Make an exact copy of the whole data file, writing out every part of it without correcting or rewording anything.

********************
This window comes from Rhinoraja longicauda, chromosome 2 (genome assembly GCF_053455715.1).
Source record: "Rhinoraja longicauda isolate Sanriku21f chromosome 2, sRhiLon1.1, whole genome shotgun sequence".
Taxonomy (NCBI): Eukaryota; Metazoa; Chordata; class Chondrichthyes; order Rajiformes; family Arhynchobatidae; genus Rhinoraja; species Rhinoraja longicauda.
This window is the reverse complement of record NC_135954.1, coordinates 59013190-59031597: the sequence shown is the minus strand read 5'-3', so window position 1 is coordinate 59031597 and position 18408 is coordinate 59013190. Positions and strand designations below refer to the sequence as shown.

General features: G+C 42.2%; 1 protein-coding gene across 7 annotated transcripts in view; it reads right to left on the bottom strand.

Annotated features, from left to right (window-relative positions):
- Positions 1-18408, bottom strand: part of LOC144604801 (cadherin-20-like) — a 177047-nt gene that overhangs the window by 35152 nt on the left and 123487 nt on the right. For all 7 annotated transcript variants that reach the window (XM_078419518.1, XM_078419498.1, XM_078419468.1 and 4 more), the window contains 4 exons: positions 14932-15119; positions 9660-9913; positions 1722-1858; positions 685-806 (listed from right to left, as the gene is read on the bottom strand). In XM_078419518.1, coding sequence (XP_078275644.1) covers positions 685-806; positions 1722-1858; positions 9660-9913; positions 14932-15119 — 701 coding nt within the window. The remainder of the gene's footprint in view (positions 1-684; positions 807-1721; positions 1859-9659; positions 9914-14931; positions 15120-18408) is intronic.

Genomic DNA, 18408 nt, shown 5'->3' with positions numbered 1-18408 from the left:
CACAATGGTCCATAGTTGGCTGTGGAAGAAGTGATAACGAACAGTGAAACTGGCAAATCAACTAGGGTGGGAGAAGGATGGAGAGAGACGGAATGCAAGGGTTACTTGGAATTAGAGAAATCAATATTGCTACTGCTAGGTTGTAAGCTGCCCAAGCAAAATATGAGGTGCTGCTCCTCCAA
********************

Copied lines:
This window comes from Rhinoraja longicauda, chromosome 2 (genome assembly GCF_053455715.1).
Source record: "Rhinoraja longicauda isolate Sanriku21f chromosome 2, sRhiLon1.1, whole genome shotgun sequence".
Taxonomy (NCBI): Eukaryota; Metazoa; Chordata; class Chondrichthyes; order Rajiformes; family Arhynchobatidae; genus Rhinoraja; species Rhinoraja longicauda.
This window is the reverse complement of record NC_135954.1, coordinates 59013190-59031597: the sequence shown is the minus strand read 5'-3', so window position 1 is coordinate 59031597 and position 18408 is coordinate 59013190. Positions and strand designations below refer to the sequence as shown.

General features: G+C 42.2%; 1 protein-coding gene across 7 annotated transcripts in view; it reads right to left on the bottom strand.

Annotated features, from left to right (window-relative positions):
- Positions 1-18408, bottom strand: part of LOC144604801 (cadherin-20-like) — a 177047-nt gene that overhangs the window by 35152 nt on the left and 123487 nt on the right. For all 7 annotated transcript variants that reach the window (XM_078419518.1, XM_078419498.1, XM_078419468.1 and 4 more), the window contains 4 exons: positions 14932-15119; positions 9660-9913; positions 1722-1858; positions 685-806 (listed from right to left, as the gene is read on the bottom strand). In XM_078419518.1, coding sequence (XP_078275644.1) covers positions 685-806; positions 1722-1858; positions 9660-9913; positions 14932-15119 — 701 coding nt within the window. The remainder of the gene's footprint in view (positions 1-684; positions 807-1721; positions 1859-9659; positions 9914-14931; positions 15120-18408) is intronic.

Genomic DNA, 18408 nt, shown 5'->3' with positions numbered 1-18408 from the left:
CACAATGGTCCATAGTTGGCTGTGGAAGAAGTGATAACGAACAGTGAAACTGGCAAATCAACTAGGGTGGGAGAAGGATGGAGAGAGACGGAATGCAAGGGTTACTTGGAATTAGAGAAATCAATATTGCTACTGCTAGGTTGTAAGCTGCCCAAGCAAAATATGAGGTGCTGCTCCTCCAA